It was four year ago when I left the hospitality industry. To be clear, I have a degree in computer engineering but I was involved in an IT role with a hotel. It was part of my self-exploration process during which I was trying to find my Ikigai.
Prior to my hotel gig, I was firmly entrenched (2007-2013) in something I was fairly good at (profession) and what I could be paid for. I adore my users, but I absolutely hated some parts of my job and I couldn’t see myself doing this in the years to come.
In the book Quit Like A Millionaire by Kristy (and Bryce), she wisely advised in chapter 4 that “Don’t Follow Your Passion (Yet)”. Well, I didn’t know that yet. Some things are meant to be experienced, I suppose.
I pivoted to pursue the “other circles’. At that time, I was running a travel blog as a hobby, plus my strength was in customer-service. I landed a part-time gig running a hostel which was a huge eye-opener. Obviously, we had outsourced work to vendors but much of the process was hands-on and very manual. From reservations/bookings, front-desk (check in/out), housekeeping (cleaner/laundry), F&B (breakfast) to concierge .. you’re looking at me!
Oh yes, plenty of cool and nice people to interact with as well! It was fun and fulfilling, and definitely something I needed to attempt in my life or I’d regret it. But monetarily? It wasn’t going to cut it. After a few months and plenty of time to think, I was ready to depart from my non-IT role for something more permanent.
I figured, why not combine what I’m good at (profession) and what I’m interested in (passion). I ended up in a hotel, and again it opened my eyes to .. how bad things can be 😛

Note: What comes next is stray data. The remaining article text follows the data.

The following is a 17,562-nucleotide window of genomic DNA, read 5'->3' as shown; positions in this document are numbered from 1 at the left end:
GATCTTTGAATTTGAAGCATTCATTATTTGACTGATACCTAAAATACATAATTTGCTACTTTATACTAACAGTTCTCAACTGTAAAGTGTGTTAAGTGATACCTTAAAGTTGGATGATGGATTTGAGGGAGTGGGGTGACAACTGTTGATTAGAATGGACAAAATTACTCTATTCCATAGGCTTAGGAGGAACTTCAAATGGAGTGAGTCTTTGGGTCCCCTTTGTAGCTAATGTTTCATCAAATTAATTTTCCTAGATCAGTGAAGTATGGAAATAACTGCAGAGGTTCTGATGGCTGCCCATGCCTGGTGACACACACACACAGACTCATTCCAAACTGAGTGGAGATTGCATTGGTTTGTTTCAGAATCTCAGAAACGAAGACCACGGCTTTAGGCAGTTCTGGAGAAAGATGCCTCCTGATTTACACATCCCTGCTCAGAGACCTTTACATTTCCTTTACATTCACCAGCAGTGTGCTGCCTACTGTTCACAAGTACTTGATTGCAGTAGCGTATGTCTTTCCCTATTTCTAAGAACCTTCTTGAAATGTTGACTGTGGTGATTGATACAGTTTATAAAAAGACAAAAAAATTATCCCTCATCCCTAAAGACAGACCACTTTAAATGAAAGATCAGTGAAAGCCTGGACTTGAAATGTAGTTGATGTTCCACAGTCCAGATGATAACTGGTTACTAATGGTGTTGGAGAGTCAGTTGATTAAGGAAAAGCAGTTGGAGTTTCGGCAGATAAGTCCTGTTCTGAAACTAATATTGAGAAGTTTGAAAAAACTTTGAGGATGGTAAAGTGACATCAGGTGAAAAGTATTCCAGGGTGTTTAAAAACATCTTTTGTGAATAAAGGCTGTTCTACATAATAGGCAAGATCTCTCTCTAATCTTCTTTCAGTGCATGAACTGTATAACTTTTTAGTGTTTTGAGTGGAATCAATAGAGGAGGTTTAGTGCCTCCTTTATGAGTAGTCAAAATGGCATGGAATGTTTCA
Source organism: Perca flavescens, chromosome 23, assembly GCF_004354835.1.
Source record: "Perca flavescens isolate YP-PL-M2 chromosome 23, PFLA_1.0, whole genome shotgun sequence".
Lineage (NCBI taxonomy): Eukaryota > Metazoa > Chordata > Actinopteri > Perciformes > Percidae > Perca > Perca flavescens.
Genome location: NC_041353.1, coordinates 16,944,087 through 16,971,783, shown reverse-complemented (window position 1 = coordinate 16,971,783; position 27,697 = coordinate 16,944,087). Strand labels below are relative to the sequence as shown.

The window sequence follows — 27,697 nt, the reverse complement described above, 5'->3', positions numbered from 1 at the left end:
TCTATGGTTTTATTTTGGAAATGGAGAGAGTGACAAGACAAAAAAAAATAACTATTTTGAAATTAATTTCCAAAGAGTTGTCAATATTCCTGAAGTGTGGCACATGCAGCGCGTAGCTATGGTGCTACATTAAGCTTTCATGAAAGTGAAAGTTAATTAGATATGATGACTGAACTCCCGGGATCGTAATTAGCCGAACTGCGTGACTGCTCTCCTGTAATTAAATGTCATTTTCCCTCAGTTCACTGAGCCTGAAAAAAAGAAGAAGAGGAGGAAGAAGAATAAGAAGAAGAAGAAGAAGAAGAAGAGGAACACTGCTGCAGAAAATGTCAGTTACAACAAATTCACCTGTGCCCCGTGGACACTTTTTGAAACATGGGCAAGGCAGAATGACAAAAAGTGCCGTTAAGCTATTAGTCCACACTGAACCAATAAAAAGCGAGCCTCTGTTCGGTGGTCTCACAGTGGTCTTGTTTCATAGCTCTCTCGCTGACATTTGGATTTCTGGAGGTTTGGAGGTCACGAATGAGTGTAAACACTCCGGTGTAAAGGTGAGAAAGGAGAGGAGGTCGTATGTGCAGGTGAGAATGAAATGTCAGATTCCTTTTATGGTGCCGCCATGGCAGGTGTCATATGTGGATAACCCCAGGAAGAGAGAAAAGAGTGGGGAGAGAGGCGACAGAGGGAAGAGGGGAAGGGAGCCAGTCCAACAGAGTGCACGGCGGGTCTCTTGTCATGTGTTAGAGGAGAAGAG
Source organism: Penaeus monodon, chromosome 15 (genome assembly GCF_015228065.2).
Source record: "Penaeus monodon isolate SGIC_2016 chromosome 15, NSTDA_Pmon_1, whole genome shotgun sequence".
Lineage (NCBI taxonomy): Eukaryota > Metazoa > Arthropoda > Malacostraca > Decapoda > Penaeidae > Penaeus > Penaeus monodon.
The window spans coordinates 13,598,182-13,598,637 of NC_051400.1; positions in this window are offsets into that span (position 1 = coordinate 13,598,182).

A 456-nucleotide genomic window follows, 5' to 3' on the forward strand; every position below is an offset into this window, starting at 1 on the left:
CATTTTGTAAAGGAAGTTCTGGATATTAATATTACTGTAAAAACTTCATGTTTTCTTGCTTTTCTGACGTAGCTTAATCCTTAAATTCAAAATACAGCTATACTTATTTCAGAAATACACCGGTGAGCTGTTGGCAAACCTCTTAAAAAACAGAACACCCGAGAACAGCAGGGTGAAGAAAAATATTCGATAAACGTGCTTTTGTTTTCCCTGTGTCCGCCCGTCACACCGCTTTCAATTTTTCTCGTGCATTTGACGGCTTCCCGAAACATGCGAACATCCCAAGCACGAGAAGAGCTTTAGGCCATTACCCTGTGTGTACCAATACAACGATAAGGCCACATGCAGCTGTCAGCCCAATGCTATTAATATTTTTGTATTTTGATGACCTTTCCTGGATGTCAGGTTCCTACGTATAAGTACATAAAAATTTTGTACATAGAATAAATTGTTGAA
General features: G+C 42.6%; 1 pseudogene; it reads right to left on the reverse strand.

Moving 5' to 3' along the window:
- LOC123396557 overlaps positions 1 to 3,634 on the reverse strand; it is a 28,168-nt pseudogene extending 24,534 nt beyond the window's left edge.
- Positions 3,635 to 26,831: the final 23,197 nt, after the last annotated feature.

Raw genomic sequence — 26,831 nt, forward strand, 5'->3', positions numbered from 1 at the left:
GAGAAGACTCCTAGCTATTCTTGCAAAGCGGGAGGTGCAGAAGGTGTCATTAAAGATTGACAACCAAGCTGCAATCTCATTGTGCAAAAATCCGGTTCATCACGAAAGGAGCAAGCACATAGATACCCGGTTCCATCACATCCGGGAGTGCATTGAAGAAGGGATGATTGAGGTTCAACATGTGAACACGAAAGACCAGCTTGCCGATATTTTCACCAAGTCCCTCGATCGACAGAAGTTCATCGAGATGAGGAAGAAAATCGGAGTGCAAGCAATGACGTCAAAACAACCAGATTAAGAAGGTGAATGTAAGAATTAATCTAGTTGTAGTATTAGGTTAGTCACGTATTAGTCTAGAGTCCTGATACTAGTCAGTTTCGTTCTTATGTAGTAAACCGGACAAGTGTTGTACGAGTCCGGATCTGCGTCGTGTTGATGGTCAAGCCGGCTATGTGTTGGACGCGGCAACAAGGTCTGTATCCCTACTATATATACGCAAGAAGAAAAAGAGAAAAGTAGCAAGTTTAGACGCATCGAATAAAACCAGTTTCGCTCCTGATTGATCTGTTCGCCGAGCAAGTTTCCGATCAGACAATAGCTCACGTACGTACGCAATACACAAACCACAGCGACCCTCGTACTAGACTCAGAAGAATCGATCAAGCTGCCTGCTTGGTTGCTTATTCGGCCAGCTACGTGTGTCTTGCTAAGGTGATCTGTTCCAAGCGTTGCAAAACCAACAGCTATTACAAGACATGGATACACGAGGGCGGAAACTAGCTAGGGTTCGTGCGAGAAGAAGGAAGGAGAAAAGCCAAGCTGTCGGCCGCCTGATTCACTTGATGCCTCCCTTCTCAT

A large part of the job was vendor-management due to the insane number of systems that’s in use. Some are really nice. SOME OF THEM ARE PLAIN SHITTY LOUSY THEY BRING SHAME TO THE IT WORLD. You have to understand that technically, I was a vendor as well in my previous role as a team lead.
So there I was, thinking to myself, well .. If this was the kind of competition I’m up against, I’m set for life. I felt that the standards that I held myself and my team accountable for (i.e. the norm) are way off the charts if the real world outside is in this sad/sorry state. Guess what? I wouldn’t have known that if I didn’t leave my previous job, right?
Most importantly, I learnt not to be too hard on myself.
Finally, I have circled back to the start of the blog post. I eventually left the hotel after 2 years. The IT part of the job wasn’t exactly fulfilling (meh) although I have learnt a lot (yay). The best bits came from the relevance to the hospitality industry and insider peeks into how IT permeates throughout the fairly large hotel with close to 1,000 rooms. Career-wise, the team was small and there was no way to out-manoeuvre the employment situation.